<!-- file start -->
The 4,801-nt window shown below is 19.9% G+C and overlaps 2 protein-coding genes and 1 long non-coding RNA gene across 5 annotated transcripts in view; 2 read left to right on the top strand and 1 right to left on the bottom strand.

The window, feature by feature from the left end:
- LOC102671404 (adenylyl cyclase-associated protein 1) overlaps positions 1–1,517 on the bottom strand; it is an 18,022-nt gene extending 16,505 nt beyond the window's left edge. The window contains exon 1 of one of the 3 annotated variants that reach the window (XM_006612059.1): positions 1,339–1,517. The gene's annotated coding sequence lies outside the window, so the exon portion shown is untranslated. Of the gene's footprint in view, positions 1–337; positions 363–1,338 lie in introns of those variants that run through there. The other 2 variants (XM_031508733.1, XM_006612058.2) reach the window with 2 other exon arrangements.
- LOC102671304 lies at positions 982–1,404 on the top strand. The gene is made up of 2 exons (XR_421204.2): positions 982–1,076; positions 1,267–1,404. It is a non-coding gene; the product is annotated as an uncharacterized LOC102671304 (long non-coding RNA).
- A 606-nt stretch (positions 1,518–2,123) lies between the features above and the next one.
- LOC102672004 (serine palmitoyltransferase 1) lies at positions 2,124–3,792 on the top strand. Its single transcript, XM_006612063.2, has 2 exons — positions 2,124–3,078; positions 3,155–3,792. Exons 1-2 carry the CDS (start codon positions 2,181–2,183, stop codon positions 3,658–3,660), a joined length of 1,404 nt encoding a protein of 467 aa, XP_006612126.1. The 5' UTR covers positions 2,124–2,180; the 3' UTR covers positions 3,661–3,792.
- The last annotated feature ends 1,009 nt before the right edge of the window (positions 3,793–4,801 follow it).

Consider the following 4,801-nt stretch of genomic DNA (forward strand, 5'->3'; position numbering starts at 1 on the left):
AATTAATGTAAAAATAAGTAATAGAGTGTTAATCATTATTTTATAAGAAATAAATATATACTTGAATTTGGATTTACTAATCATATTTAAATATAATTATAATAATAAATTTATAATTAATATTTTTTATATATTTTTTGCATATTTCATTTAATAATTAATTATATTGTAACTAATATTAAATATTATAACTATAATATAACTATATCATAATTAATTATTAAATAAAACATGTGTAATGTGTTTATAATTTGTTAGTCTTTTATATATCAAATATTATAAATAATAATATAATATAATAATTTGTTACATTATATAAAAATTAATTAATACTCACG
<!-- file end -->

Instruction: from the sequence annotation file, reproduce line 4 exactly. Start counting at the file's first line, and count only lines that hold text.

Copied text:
- LOC102671304 lies at positions 982–1,404 on the top strand. The gene is made up of 2 exons (XR_421204.2): positions 982–1,076; positions 1,267–1,404. It is a non-coding gene; the product is annotated as an uncharacterized LOC102671304 (long non-coding RNA).